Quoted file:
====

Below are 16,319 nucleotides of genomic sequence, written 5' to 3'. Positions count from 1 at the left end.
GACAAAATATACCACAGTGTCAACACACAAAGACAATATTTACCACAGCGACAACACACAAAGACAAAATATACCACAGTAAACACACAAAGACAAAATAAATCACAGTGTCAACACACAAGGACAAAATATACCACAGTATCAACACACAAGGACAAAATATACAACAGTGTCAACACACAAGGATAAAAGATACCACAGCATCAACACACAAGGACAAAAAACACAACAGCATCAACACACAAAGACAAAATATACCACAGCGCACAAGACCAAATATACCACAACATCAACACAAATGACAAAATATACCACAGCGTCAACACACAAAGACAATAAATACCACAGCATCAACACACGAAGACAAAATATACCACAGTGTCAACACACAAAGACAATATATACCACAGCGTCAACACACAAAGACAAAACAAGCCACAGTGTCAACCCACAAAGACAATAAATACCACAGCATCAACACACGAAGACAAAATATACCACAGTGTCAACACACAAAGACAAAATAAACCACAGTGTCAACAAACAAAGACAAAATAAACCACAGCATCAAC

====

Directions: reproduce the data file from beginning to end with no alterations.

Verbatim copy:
Below are 16,319 nucleotides of genomic sequence, written 5' to 3'. Positions count from 1 at the left end.
GACAAAATATACCACAGTGTCAACACACAAAGACAATATTTACCACAGCGACAACACACAAAGACAAAATATACCACAGTAAACACACAAAGACAAAATAAATCACAGTGTCAACACACAAGGACAAAATATACCACAGTATCAACACACAAGGACAAAATATACAACAGTGTCAACACACAAGGATAAAAGATACCACAGCATCAACACACAAGGACAAAAAACACAACAGCATCAACACACAAAGACAAAATATACCACAGCGCACAAGACCAAATATACCACAACATCAACACAAATGACAAAATATACCACAGCGTCAACACACAAAGACAATAAATACCACAGCATCAACACACGAAGACAAAATATACCACAGTGTCAACACACAAAGACAATATATACCACAGCGTCAACACACAAAGACAAAACAAGCCACAGTGTCAACCCACAAAGACAATAAATACCACAGCATCAACACACGAAGACAAAATATACCACAGTGTCAACACACAAAGACAAAATAAACCACAGTGTCAACAAACAAAGACAAAATAAACCACAGCATCAAC